Abstract

HLA-haploidentical hematopoietic stem cell transplantation (HSCT) using CD34+ selected cells is a widely used procedure, which, however, is complicated by delayed immune reconstitution. We recently developed a new method of graft manipulation based on the physical removal of αβ+ T cells and CD19+ B cells, which permits to leave mature natural killer (NK) cells and γδ+ T cells in the graft. These cells can exert a graft-versus-leukemia (GvL) effect and reduce the risk of infection. In particular, unconventional γδ T cells play a critical role in both innate and adaptive immunity and exert HLA-unrestricted cytotoxicity against both solid and hematological tumors, thus potentially acting as beneficial effector cells in transplanted patients. Moreover, such grafts may limit the risk of graft-versus-host disease and prevent EBV-related lymphoproliferative disease.

We performed phenotypic and functional studies on γδ T cells collected from 20 pediatric patients (pts, 13 males, 7 females, median age 10 years, range 6 months to 16 years) that received this type of allograft. Eighteen pts had acute leukemia and 2 non-malignant disorders. Ex vivo assays of peripheral blood γδ T cell phenotype and function were performed weekly until Hospital discharge and monthly until 6 months after HSCT. Phenotype of γδ T cells was analysed by flow cytometry. Analyses were performed on mononuclear cells labelled with mAb panels (CD3, CD45, pan-γδ, anti-Vδ1, -Vδ2, -Vγ9, CD45RO, CD45RA, CD27, CD16, CD56) allowing the identification of the main γδ+ T cell subsets, including Vδ1+ and Vδ2+ cells, naïve, central memory (CM), effector memory (EM) and terminally differentiated (TD) γδ T cells.

Functional studies were performed using γδ T cells shortly after collection from pts, as well as after in vitro expansion with zoledronic acid and IL-2 for 10 days. Cytotoxic activity of γδ T cells was tested against primary leukemia cells, through CD107a degranulation assay and/or standard 51Cr-release assay.

In the first 4 weeks after HSCT, T cells were consistently of the γδ subset (>90% of CD45+CD3+ cells); by contrast, αβ+ T cells gradually increased over time. In approximately half of the pts, the percentage of αβ T cells exceeded that of γδ T cells already starting from 30 days after HSCT. γδ T cells consisted of Vδ2+Vγ9+ and Vδ1+Vγ9+/- cells, and marginally of the Vδ1-Vδ2-Vγ9- population. Detailed phenotypic characterization of Vδ1+ and Vδ2+ γδ T cells revealed that, at day +20 after HSCT, 44% of Vδ1+ cells were CM (identified as CD45RO+CD27+ cells), 26% naïve (CD45RO-CD27+), 21.4% TD (CD45RO-CD27-) and 6.1% EM (CD45RO+CD27-). Similarly, 55.4% of Vδ2+ γδ T lymphocytes were CM, 9.8% naïve, 11.4% TD and 23.1% EM. The proportion of the different Vδ2+ γδ T cell subset did not change significantly over time, especially when comparing that present at day +20 after HSCT (time point, TP1) with that measured 30 days after the attainment of a 1:1 ratio of αβ-to- γδ T cells (TP2) (Figure 1, left panel). By contrast, by comparing TP1 and TP2, we found that Vδ1+ CM γδ T cells decreased and EM cells increased over time, while naïve or TD Vδ1+ γδ T cells did not change (Figure 1, right panel). In transplanted pts experiencing cytomegalovirus (CMV) reactivation, γδ T cells mostly consisted of Vδ1+ cells (mean 59.8% of γδ T cells), among which 49% were TD, 22.7% EM, 18.9% CM and 10.1% naïve. Noteworthy, in transplanted pts who did not have CMV reactivation, the main γδ T cells showed a Vδ2+ phenotype.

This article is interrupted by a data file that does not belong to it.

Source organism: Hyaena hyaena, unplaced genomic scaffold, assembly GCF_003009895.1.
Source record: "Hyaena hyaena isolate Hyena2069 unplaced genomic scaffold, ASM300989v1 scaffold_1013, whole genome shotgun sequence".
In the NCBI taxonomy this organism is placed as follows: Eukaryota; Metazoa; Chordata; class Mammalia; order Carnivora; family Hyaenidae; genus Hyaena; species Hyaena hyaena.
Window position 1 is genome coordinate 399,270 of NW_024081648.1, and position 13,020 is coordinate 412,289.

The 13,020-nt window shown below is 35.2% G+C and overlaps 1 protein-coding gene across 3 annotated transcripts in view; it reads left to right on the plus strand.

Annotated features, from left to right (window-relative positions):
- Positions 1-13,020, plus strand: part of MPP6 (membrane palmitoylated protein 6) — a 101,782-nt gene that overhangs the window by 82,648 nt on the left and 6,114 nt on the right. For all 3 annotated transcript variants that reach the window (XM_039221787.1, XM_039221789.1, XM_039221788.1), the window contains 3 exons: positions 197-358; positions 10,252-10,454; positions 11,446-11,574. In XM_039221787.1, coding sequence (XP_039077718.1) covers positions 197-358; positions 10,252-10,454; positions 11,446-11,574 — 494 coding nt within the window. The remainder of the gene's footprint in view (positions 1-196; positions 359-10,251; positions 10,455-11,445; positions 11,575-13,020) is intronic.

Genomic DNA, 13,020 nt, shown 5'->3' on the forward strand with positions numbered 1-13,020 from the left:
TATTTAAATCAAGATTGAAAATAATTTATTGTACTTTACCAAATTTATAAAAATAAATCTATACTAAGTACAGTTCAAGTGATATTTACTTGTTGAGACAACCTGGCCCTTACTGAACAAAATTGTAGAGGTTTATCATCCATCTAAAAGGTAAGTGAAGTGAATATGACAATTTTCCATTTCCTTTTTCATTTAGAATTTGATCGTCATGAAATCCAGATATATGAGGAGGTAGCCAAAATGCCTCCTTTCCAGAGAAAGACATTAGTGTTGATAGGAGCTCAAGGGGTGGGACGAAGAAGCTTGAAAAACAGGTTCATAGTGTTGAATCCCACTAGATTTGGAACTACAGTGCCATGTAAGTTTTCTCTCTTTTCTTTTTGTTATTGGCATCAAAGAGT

Functional studies revealed that pt-derived γδ T cells consistently expanded in vitro after exposure to zoledronic acid and IL-2, the resulting Vγ9Vδ2 population expressing mainly an EM phenotype. These Vγ9Vδ2 cells exerted cytotoxic activities against primary allogeneic leukemia cells, especially when leukemia cells were pre-treated with zoledronic acid (Figure 2). More importantly, both Vδ1+ and Vδ2+ γδ T cells obtained from transplanted pts showed cytotoxic activity against primary leukemia cells, as assessed by CD107a degranulation assay.

In conclusion, we provide the first phenotypic and functional characterization of γδ T cells, analyzed over time in children transplanted with grafts depleted of αβ+ T cells and of B lymphocytes. Our results support the concept that γδ T cells are important effector cells, which can be expanded and activated after exposure to bisphosphonates and IL-2 with the aim of improving their killing capacity against leukemia cells.

Disclosures:

No relevant conflicts of interest to declare.

Author notes

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